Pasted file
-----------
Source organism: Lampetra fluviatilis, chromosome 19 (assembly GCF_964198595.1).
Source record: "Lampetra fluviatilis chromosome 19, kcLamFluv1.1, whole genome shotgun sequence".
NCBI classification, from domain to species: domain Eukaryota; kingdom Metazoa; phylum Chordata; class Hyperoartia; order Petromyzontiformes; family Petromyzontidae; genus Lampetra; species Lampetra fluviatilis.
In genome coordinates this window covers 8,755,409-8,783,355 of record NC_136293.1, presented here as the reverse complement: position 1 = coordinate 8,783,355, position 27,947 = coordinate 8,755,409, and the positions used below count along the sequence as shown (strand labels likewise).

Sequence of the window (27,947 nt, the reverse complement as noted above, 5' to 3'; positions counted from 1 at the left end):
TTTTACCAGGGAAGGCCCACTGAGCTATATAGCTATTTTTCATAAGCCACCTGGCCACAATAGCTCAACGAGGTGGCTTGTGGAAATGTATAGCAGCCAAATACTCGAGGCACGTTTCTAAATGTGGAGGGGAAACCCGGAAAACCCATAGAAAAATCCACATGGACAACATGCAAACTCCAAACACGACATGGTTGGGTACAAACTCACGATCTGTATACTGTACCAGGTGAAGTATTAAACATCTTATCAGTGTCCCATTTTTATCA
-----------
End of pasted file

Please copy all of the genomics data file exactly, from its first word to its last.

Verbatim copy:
Source organism: Lampetra fluviatilis, chromosome 19 (assembly GCF_964198595.1).
Source record: "Lampetra fluviatilis chromosome 19, kcLamFluv1.1, whole genome shotgun sequence".
NCBI classification, from domain to species: domain Eukaryota; kingdom Metazoa; phylum Chordata; class Hyperoartia; order Petromyzontiformes; family Petromyzontidae; genus Lampetra; species Lampetra fluviatilis.
In genome coordinates this window covers 8,755,409-8,783,355 of record NC_136293.1, presented here as the reverse complement: position 1 = coordinate 8,783,355, position 27,947 = coordinate 8,755,409, and the positions used below count along the sequence as shown (strand labels likewise).

Sequence of the window (27,947 nt, the reverse complement as noted above, 5' to 3'; positions counted from 1 at the left end):
TTTTACCAGGGAAGGCCCACTGAGCTATATAGCTATTTTTCATAAGCCACCTGGCCACAATAGCTCAACGAGGTGGCTTGTGGAAATGTATAGCAGCCAAATACTCGAGGCACGTTTCTAAATGTGGAGGGGAAACCCGGAAAACCCATAGAAAAATCCACATGGACAACATGCAAACTCCAAACACGACATGGTTGGGTACAAACTCACGATCTGTATACTGTACCAGGTGAAGTATTAAACATCTTATCAGTGTCCCATTTTTATCA